Resources for Lead-Safe Housing

Affordable, safe, and healthy environments for children are critical for their health and well-being and to protect their future. Funding is available to renovate older buildings (pre-1978) where lead hazards exist. Finding lead hazards means knowing what and where to look for lead hazards. Creating lead-safe housing requires a commitment as a community to develop policy and other strategies to protect children from lead exposure.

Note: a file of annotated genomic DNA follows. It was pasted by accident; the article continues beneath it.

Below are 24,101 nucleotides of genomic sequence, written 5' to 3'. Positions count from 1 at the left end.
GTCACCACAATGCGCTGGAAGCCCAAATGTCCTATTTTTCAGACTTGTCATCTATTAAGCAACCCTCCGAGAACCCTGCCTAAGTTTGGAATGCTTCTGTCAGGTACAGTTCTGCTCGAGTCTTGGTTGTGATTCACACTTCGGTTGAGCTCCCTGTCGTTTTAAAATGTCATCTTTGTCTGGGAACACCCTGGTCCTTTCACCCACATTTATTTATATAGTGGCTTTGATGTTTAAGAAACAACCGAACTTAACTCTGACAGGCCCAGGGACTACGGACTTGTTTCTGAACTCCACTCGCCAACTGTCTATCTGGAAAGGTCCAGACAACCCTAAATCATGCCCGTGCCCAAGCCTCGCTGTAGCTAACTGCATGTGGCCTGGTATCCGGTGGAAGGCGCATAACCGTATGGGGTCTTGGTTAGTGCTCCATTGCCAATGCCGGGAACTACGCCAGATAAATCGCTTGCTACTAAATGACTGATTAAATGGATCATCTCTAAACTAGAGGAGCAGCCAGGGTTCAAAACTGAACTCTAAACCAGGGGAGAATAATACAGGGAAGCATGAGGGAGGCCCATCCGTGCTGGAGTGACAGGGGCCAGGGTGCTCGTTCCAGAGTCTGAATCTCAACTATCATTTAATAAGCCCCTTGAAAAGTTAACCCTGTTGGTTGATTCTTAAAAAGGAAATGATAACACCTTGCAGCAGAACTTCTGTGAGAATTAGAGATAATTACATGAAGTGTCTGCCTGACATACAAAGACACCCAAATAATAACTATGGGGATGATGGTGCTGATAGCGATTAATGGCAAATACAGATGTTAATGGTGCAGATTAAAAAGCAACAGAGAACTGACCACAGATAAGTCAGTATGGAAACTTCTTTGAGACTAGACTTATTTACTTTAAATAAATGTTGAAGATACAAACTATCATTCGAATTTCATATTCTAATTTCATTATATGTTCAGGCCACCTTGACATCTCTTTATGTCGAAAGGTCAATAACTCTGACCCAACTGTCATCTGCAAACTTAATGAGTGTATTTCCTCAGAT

Funding for Renovating Older Housing with Lead Hazards

Creating Lead-Safe Housing as a Community

Note: While these documents refer to a blood-lead level of 10 μg/dL as the CDC level of concern (which is outdated) for adverse health outcomes in children, the strategies described in these publications are still appropriate for community level primary prevention activities.

Identifying Lead Hazards in Older Housing

Understanding Lead-Safe Work Practices During Renovation





Last Revised: March 4, 2015